Paris Olympics ticket scams: 338 websites identified for resale fraud

Plus, how to avoid Olympics and Paralympics scam tickets

Tickets can only be bought from the official websites and smartphone app, and people are warned to be alert to scams and fraud

More than 300 scam websites attempting to sell fake resale tickets for the Paris Olympics have been identified just weeks before the competition begins.

Since the start of March 2023, online investigation teams have found 338 fraudulent sites. Of these, 140 have been given formal notice to stop and close, and 51 have been closed.

The 200-person cyber-gendarmerie team has been tasked specifically with searching for fake sites ahead of the Paris Olympics and Paralympics, which take place from July 26-August 11 and August 28-September 8 respectively.

The team is working under the management of European crime fighting agency Europol.

“The police are carrying out various searches on all French and foreign search engines to detect sites selling and reselling unauthorised tickets,” said the unit’s director of operations Captain Etienne Lestrelin.

“The aim is to track down and identify these sites. The vast majority are hosted abroad. They know that makes procedures longer, and it’s less easy to take action to close or withdraw the site,” he told FranceInfo.

Read also: Watch out for these scams as Paris prepares for 2024 Olympics 

How to avoid scam tickets

1. Only buy from the official website and check URL details carefully

“The only site that you can buy tickets from is the official Paris 2024 website,” he said. Its address is The official resale website is

You can also buy and resell tickets securely on the genuine Paris 2024 Tickets app. There is a guide on how to use the app on the official website here (PDF document).

A view of the official website

Any variation URLs, websites, or apps with slight differences in the addresses are fraudulent.

“Scam sites’ aim is to capture personal data,” said Captain Lestrelin. “They'll try to get your email and phone number and tell you that they'll get back to you as soon as tickets become available. They'll tell you that they've found an exceptional 100m place three metres from the track... which doesn't exist!"

Similarly, you will never be asked for your full login details to the Olympics website by any genuine site or seller. You will also never be asked for your payment details anywhere for tickets except at the real websites or app listed above.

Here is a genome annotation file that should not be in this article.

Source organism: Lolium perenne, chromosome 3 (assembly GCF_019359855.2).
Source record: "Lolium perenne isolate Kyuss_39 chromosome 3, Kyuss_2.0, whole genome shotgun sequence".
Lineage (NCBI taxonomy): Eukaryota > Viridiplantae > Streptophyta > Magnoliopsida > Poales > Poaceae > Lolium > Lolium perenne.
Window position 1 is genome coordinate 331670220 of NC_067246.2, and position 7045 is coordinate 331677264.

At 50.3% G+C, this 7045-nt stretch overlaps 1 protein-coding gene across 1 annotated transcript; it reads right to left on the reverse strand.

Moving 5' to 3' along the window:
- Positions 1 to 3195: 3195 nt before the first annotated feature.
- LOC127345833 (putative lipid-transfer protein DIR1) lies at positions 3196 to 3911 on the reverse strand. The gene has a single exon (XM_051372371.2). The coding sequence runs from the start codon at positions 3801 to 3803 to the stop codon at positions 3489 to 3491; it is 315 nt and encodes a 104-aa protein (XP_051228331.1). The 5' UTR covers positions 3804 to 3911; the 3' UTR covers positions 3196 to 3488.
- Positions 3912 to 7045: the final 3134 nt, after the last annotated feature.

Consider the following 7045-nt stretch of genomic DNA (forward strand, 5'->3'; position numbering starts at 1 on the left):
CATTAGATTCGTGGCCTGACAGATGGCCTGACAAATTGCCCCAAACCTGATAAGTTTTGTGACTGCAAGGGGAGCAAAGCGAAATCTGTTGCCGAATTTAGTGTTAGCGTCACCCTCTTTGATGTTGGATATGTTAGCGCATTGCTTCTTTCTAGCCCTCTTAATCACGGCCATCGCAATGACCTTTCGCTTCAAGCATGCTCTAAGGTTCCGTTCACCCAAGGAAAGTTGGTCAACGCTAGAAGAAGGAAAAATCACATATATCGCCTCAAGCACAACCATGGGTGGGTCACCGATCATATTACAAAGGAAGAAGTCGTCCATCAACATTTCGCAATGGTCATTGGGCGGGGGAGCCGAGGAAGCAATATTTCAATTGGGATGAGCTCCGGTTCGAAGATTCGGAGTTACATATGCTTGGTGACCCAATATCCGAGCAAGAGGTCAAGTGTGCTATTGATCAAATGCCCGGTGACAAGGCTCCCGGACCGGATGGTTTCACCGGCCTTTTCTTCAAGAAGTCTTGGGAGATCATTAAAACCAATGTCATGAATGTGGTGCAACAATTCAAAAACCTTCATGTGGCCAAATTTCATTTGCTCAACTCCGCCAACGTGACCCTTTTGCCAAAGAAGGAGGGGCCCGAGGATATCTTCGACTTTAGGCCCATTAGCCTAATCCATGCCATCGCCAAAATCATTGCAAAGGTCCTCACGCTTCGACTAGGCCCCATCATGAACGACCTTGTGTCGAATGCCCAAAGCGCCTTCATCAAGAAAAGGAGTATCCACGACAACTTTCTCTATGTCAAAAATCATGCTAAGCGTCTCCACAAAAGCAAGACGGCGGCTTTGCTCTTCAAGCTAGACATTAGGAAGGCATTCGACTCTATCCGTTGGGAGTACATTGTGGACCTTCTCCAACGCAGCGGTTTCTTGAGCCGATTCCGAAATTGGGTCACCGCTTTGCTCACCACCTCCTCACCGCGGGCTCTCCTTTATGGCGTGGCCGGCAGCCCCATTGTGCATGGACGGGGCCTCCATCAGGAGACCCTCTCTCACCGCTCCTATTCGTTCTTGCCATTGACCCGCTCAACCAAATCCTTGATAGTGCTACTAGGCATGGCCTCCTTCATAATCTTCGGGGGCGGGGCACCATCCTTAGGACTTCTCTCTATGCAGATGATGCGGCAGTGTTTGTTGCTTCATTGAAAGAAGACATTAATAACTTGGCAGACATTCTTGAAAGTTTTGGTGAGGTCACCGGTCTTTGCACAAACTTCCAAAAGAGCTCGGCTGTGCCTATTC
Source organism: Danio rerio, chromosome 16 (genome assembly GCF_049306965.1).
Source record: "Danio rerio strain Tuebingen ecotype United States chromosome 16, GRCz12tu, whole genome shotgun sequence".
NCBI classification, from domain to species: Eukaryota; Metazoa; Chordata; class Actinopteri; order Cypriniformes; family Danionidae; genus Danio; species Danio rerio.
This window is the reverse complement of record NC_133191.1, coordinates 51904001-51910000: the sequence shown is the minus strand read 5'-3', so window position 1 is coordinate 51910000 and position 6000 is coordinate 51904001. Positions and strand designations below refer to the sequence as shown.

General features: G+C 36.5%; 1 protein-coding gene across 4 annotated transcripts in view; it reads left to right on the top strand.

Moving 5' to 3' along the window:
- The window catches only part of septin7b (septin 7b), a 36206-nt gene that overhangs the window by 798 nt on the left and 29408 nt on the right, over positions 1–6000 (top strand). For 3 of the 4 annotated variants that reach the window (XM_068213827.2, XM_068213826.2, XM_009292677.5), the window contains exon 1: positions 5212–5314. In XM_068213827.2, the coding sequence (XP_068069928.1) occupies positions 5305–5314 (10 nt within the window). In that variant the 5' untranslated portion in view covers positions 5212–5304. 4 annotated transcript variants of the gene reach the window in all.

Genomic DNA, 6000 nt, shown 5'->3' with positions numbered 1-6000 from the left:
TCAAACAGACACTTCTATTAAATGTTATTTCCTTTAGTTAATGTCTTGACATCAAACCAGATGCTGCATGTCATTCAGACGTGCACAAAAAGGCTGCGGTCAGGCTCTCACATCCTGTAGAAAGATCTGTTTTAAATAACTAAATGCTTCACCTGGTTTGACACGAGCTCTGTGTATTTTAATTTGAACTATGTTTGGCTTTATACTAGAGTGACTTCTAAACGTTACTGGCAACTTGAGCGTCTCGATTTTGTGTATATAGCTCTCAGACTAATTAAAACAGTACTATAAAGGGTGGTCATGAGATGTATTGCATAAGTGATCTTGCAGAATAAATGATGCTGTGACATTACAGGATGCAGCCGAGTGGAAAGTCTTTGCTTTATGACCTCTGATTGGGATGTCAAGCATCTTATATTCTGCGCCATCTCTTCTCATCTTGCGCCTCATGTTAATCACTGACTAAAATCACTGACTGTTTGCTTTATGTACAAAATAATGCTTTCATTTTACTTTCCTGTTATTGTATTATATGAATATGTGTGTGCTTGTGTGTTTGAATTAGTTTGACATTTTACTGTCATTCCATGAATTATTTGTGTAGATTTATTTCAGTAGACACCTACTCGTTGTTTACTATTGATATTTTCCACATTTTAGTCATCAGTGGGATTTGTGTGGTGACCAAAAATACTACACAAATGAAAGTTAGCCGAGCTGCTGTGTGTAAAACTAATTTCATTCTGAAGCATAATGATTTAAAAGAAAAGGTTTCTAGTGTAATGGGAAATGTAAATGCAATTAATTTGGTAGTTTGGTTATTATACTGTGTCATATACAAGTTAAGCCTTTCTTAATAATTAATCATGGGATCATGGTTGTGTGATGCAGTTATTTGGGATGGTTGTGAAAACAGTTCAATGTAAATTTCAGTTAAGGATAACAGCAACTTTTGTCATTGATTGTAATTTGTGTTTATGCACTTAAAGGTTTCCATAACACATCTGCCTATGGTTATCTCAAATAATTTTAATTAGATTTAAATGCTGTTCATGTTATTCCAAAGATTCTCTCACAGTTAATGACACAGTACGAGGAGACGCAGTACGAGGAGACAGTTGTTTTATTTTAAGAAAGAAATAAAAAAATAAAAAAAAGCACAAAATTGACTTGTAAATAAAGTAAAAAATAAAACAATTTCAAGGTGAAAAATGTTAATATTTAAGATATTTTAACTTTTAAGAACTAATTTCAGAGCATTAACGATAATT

2. Avoid buying tickets from other online sources or social media

He also cautioned people against buying tickets from people advertising on platforms such as Facebook, Instagram, Leboncoin, WhatsApp, and Telegram. 

“The buyer can’t know whether the person actually owns the tickets, because they are virtual tickets, not paper tickets. So people are selling you hot air, and you don't know what they're selling,” he said.

He conceded that some people who do have genuine tickets may be trying to sell some on a one-off basis via social media. The police tend to turn a blind eye to people selling genuine tickets as a one-off, but will take action as soon as “we can see it’s happening in larger volumes”, he said.

3. If it’s too good to be true…it probably is

He warned buyers to be very alert to the seller and not to buy if there is any doubt, even very slight.

He also warned people that tickets at low or too-good-to-be-true prices are another sign of a scam.

“You will never get a ticket for less than its original cost,” the captain said. “The aim of people who may have bought tickets in volume with the intention of reselling them is to make a profit. So it's a red flag if you find a much cheaper ticket.”

4. Pay attention to the seller’s words

Currently, valid tickets for the Olympics and Paralympics are not actually physically available, in the sense that the valid entry will only exist when the ticket holder digitally generates a unique QR code just before the event.

“So anyone who is currently in possession of a ticket, even if it visually looks like a ticket, is a fake, a fraud,” said Captain Lestrelin.

“We’re worried that there will potentially be people who think they have a ticket, travel to an event, and are then rejected [at the doors] because the QR code won’t work.”

How can I check if a ticket is genuine?

The first thing to do is to go to the official site (see above) and check the ticket’s references. Using these unique codes, you can see if the ticket has been genuinely transferred to you. 

You will need to log in and check your ticket details via the site. 

What if I have been sold a scam ticket? 

If you think you have been duped, you will need to contact your bank to block your card if needed, and report the scam to your local police or gendarmerie station. 

You can also report the case to consumer watchdog the DGCCRF (la Direction générale de la concurrence, de la consommation et de la répression des fraudes), which has set up a gendarmerie partnership for this specific cause. It is set to work with the police before and during the Games.

For the poor people who get as far as the gates to the event, and are turned away for having fake tickets, gendarmerie and the DGCCRF will be working with the Olympic Committee to question buyers who have been duped, to help trace the fake tickets back to the sellers.